Banks Lead Gains on Wall Street 08/29 17:08
Banks led the stock market higher Monday as investors anticipate that the
Federal Reserve could raise interest rates this year from their historically
low levels. That could help banks recover from a long slump by making lending
NEW YORK (AP) -- Banks led the stock market higher Monday as investors
anticipate that the Federal Reserve could raise interest rates this year from
their historically low levels. That could help banks recover from a long slump
by making lending more profitable.
The Dow Jones industrial average rose 107.59 points, or 0.6 percent, to
18,502.99. The Standard & Poor's 500 index climbed 11.34 points, or 0.5
percent, to 2,180.38. The Nasdaq composite edged up 13.41 points, or 0.3
percent, to 5,232.33.
Major U.S. banks posted solid gains as traders bet that the Fed was likely
to nudge interest rates higher in December or even at its next policy meeting
in September. Federal Reserve Chair Janet Yellen told a conference last week
that the case for raising rates was strengthening given improvements in the
Raising interest rates from their rock-bottom levels, where they have been
since the 2008 financial crisis, could be a good thing not only for markets but
for savers, said Rob Lutts, chief investment officer of Cabot Wealth Management
in Salem, Mass.
"We're running out of excuses not to raise interest rates," Lutts said.
"We're the wealthiest economy on the planet, and everybody who has a bank
account is earning virtually zero on those balances today. There's a lot of
spending power that may be released in the economy" if savers earn more on
their bank accounts, Lutts said.
Wells Fargo, the nation's largest mortgage lender, rose $1.05, or 2.2
percent, to $49.56 and JPMorgan Chase gained 73 cents, or 1.1 percent, to
$66.95. Banks are still one of the worst-performing sectors in the market this
year. The financial sector of the S&P 500 has gained just 1.8 percent in 2016
versus a 6.7 percent increase for the broader index.
Herbalife added $2.80, or 4.6 percent, to $63.30 after Icahn said late
Friday he had bought an additional 2.3 million shares in the supplements and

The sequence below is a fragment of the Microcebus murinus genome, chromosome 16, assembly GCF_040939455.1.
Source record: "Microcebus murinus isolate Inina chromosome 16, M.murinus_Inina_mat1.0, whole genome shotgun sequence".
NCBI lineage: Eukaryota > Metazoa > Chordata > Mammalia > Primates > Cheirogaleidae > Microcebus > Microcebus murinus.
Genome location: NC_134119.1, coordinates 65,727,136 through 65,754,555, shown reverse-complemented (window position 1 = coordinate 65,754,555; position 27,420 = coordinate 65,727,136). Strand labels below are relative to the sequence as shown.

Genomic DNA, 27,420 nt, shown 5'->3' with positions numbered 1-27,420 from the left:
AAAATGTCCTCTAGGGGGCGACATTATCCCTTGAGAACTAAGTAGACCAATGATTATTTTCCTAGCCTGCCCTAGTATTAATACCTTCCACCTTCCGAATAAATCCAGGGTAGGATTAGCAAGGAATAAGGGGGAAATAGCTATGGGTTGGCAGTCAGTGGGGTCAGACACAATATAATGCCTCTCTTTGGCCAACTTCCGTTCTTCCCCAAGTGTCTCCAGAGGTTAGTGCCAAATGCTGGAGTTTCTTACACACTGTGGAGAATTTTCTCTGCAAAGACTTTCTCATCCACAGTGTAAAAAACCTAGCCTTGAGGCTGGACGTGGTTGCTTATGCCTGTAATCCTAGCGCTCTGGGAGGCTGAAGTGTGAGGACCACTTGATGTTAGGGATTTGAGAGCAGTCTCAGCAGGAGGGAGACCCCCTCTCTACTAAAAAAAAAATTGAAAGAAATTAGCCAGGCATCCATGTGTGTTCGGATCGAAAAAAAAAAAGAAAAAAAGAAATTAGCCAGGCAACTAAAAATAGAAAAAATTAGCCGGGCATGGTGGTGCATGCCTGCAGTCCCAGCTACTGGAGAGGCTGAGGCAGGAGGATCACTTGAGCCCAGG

weight-loss products company, and that he never gave an order to sell his $1
billion stake. A Wall Street Journal report earlier Friday said that the
investment bank Jefferies had been looking for buyers for Icahn's position.
Overseas, France's CAC 40 lost 0.4 percent and Germany's DAX fell 0.4
percent. The London Stock Exchange was closed for a summer bank holiday.
Earlier in Asia, Japan's benchmark Nikkei 225 added 2.3 percent South Korea's
Kospi fell 0.3 percent. Hong Kong's Hang Seng slipped 0.4 percent.
Benchmark U.S. crude oil fell 66 cents to $46.98 a barrel. Brent crude, used
to price oil internationally, lost 66 cents to $49.26 a barrel. In other energy
trading, wholesale gasoline fell 5 cents to $1.47 a gallon, heating oil fell 1
cent to $1.49 a gallon and natural gas fell 2 cents to $2.85 per 1,000 cubic
Trading was subdued ahead of the Labor Day holiday weekend in the U.S. Very
few companies are reporting earnings this week and there is scant news on the
economy, apart from the Labor Department's monthly job survey coming up on
U.S. government bond prices rose. The yield on the 10-year Treasury note
fell to 1.56 percent from 1.63 percent. The dollar rose to 101.98 yen from
101.86 yen late Friday. The euro rose to $1.1187 from $1.1183.
Precious and industrial metals futures closed mostly higher. Gold edged up
$1.20 to $1,327.10 an ounce, silver gained 11 cents to $18.86 an ounce and
copper edged down less than a penny to $2.08 a pound.